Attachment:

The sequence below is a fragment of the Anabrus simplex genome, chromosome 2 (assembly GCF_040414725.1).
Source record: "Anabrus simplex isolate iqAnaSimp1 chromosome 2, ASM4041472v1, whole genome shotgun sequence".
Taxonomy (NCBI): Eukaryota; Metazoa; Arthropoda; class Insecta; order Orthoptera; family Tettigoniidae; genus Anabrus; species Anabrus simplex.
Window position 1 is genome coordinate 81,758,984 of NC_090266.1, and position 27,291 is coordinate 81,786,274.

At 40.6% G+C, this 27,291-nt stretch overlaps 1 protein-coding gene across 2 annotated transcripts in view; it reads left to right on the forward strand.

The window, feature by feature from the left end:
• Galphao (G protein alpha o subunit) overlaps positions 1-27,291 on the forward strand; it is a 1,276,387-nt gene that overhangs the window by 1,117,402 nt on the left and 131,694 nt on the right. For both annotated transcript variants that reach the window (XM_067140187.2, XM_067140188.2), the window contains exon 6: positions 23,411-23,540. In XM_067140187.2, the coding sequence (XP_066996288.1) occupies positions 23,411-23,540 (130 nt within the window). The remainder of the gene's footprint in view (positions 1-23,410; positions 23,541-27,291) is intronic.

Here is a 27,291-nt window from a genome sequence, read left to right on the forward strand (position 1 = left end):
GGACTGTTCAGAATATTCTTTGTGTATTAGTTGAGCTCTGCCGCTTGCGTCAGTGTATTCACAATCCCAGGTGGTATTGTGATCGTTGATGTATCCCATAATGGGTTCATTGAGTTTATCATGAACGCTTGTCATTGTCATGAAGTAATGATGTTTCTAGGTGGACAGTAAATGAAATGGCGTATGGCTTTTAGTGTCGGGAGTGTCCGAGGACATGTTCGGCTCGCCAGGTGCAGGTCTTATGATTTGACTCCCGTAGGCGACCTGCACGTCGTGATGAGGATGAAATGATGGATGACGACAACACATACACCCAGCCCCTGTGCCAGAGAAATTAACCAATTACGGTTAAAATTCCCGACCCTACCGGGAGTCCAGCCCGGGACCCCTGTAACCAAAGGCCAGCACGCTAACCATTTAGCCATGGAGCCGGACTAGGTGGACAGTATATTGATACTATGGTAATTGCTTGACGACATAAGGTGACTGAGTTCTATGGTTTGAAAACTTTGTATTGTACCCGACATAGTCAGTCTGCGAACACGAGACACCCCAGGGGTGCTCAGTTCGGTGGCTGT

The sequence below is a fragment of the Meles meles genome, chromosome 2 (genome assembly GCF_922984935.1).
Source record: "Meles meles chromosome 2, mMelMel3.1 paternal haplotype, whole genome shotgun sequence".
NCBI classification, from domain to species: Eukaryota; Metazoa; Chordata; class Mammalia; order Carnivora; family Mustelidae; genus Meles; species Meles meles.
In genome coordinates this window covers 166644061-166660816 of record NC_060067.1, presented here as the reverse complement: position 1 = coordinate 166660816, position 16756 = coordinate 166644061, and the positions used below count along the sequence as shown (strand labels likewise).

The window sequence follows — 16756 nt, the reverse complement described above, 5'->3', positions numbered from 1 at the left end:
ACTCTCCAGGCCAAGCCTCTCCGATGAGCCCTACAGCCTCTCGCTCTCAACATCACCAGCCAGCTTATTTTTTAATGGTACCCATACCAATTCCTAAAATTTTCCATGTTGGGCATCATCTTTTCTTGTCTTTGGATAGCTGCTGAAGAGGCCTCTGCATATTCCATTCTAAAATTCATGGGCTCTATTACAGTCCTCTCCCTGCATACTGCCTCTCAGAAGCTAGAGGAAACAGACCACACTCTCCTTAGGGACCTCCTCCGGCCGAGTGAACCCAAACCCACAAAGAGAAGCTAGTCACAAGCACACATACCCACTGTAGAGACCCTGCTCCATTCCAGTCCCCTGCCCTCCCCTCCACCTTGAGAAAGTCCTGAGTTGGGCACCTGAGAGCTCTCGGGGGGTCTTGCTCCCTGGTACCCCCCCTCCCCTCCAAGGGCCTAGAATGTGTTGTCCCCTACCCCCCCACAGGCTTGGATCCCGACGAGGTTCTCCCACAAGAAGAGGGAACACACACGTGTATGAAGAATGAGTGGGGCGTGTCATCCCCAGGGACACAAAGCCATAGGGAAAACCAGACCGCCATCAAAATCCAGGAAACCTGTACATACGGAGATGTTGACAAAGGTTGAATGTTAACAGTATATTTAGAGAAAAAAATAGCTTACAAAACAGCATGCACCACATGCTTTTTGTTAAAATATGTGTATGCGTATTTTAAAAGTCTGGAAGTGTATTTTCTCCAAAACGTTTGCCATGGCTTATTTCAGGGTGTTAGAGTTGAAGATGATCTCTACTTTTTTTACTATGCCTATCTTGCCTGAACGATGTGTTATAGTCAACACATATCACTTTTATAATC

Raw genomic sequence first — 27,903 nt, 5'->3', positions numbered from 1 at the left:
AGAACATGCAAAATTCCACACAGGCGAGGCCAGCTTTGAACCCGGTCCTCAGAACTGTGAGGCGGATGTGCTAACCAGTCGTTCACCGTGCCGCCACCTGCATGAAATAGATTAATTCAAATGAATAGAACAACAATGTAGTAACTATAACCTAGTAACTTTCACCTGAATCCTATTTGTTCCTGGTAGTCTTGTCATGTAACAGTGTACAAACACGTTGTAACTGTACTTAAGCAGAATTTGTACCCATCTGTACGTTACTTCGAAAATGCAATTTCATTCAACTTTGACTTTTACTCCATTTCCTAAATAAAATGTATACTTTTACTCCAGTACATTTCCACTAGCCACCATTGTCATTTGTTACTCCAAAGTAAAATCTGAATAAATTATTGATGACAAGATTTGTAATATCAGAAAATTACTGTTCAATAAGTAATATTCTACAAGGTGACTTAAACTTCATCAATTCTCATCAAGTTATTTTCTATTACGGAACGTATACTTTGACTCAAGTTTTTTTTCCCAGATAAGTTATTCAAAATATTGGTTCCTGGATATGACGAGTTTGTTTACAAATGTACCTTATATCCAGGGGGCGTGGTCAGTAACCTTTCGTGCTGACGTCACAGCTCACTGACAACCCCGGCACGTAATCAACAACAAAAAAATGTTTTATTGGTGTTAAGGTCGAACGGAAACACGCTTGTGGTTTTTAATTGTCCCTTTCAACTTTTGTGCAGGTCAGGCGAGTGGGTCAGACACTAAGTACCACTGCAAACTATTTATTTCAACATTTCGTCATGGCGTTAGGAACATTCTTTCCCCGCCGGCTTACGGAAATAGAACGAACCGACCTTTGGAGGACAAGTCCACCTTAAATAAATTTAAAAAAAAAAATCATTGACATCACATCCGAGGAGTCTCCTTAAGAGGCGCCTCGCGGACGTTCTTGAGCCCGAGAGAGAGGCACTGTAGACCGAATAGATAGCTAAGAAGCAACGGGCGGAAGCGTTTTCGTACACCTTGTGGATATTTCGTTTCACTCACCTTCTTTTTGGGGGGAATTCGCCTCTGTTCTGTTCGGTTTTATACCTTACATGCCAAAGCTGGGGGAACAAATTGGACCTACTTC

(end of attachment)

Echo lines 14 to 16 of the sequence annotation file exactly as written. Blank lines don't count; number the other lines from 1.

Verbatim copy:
The window sequence follows — 16756 nt, the reverse complement described above, 5'->3', positions numbered from 1 at the left end:
ACTCTCCAGGCCAAGCCTCTCCGATGAGCCCTACAGCCTCTCGCTCTCAACATCACCAGCCAGCTTATTTTTTAATGGTACCCATACCAATTCCTAAAATTTTCCATGTTGGGCATCATCTTTTCTTGTCTTTGGATAGCTGCTGAAGAGGCCTCTGCATATTCCATTCTAAAATTCATGGGCTCTATTACAGTCCTCTCCCTGCATACTGCCTCTCAGAAGCTAGAGGAAACAGACCACACTCTCCTTAGGGACCTCCTCCGGCCGAGTGAACCCAAACCCACAAAGAGAAGCTAGTCACAAGCACACATACCCACTGTAGAGACCCTGCTCCATTCCAGTCCCCTGCCCTCCCCTCCACCTTGAGAAAGTCCTGAGTTGGGCACCTGAGAGCTCTCGGGGGGTCTTGCTCCCTGGTACCCCCCCTCCCCTCCAAGGGCCTAGAATGTGTTGTCCCCTACCCCCCCACAGGCTTGGATCCCGACGAGGTTCTCCCACAAGAAGAGGGAACACACACGTGTATGAAGAATGAGTGGGGCGTGTCATCCCCAGGGACACAAAGCCATAGGGAAAACCAGACCGCCATCAAAATCCAGGAAACCTGTACATACGGAGATGTTGACAAAGGTTGAATGTTAACAGTATATTTAGAGAAAAAAATAGCTTACAAAACAGCATGCACCACATGCTTTTTGTTAAAATATGTGTATGCGTATTTTAAAAGTCTGGAAGTGTATTTTCTCCAAAACGTTTGCCATGGCTTATTTCAGGGTGTTAGAGTTGAAGATGATCTCTACTTTTTTTACTATGCCTATCTTGCCTGAACGATGTGTTATAGTCAACACATATCACTTTTATAATC

Raw genomic sequence first — 27,903 nt, 5'->3', positions numbered from 1 at the left: